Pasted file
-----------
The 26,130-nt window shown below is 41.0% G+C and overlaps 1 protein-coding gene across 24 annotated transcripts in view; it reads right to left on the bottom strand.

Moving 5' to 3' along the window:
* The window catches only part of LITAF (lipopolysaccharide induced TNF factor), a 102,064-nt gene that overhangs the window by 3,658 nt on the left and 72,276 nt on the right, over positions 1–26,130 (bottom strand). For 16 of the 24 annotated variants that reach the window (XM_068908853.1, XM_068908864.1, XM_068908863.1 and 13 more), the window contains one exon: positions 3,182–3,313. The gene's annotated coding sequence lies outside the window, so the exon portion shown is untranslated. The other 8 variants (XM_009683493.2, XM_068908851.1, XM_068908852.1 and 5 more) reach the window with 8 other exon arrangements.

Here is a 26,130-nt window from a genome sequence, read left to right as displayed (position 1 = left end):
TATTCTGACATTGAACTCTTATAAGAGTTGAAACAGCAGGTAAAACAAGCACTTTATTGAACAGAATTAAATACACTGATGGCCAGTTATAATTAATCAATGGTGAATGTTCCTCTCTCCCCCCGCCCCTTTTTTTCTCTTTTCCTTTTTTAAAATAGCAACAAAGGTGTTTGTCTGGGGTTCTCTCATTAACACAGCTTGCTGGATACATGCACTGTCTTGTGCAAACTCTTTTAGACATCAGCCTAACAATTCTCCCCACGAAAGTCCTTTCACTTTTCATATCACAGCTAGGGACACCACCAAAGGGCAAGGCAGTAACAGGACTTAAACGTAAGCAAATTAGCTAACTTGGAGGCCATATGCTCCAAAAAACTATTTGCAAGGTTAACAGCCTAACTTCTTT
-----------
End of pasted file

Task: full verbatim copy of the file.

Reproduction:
The 26,130-nt window shown below is 41.0% G+C and overlaps 1 protein-coding gene across 24 annotated transcripts in view; it reads right to left on the bottom strand.

Moving 5' to 3' along the window:
* The window catches only part of LITAF (lipopolysaccharide induced TNF factor), a 102,064-nt gene that overhangs the window by 3,658 nt on the left and 72,276 nt on the right, over positions 1–26,130 (bottom strand). For 16 of the 24 annotated variants that reach the window (XM_068908853.1, XM_068908864.1, XM_068908863.1 and 13 more), the window contains one exon: positions 3,182–3,313. The gene's annotated coding sequence lies outside the window, so the exon portion shown is untranslated. The other 8 variants (XM_009683493.2, XM_068908851.1, XM_068908852.1 and 5 more) reach the window with 8 other exon arrangements.

Here is a 26,130-nt window from a genome sequence, read left to right as displayed (position 1 = left end):
TATTCTGACATTGAACTCTTATAAGAGTTGAAACAGCAGGTAAAACAAGCACTTTATTGAACAGAATTAAATACACTGATGGCCAGTTATAATTAATCAATGGTGAATGTTCCTCTCTCCCCCCGCCCCTTTTTTTCTCTTTTCCTTTTTTAAAATAGCAACAAAGGTGTTTGTCTGGGGTTCTCTCATTAACACAGCTTGCTGGATACATGCACTGTCTTGTGCAAACTCTTTTAGACATCAGCCTAACAATTCTCCCCACGAAAGTCCTTTCACTTTTCATATCACAGCTAGGGACACCACCAAAGGGCAAGGCAGTAACAGGACTTAAACGTAAGCAAATTAGCTAACTTGGAGGCCATATGCTCCAAAAAACTATTTGCAAGGTTAACAGCCTAACTTCTTT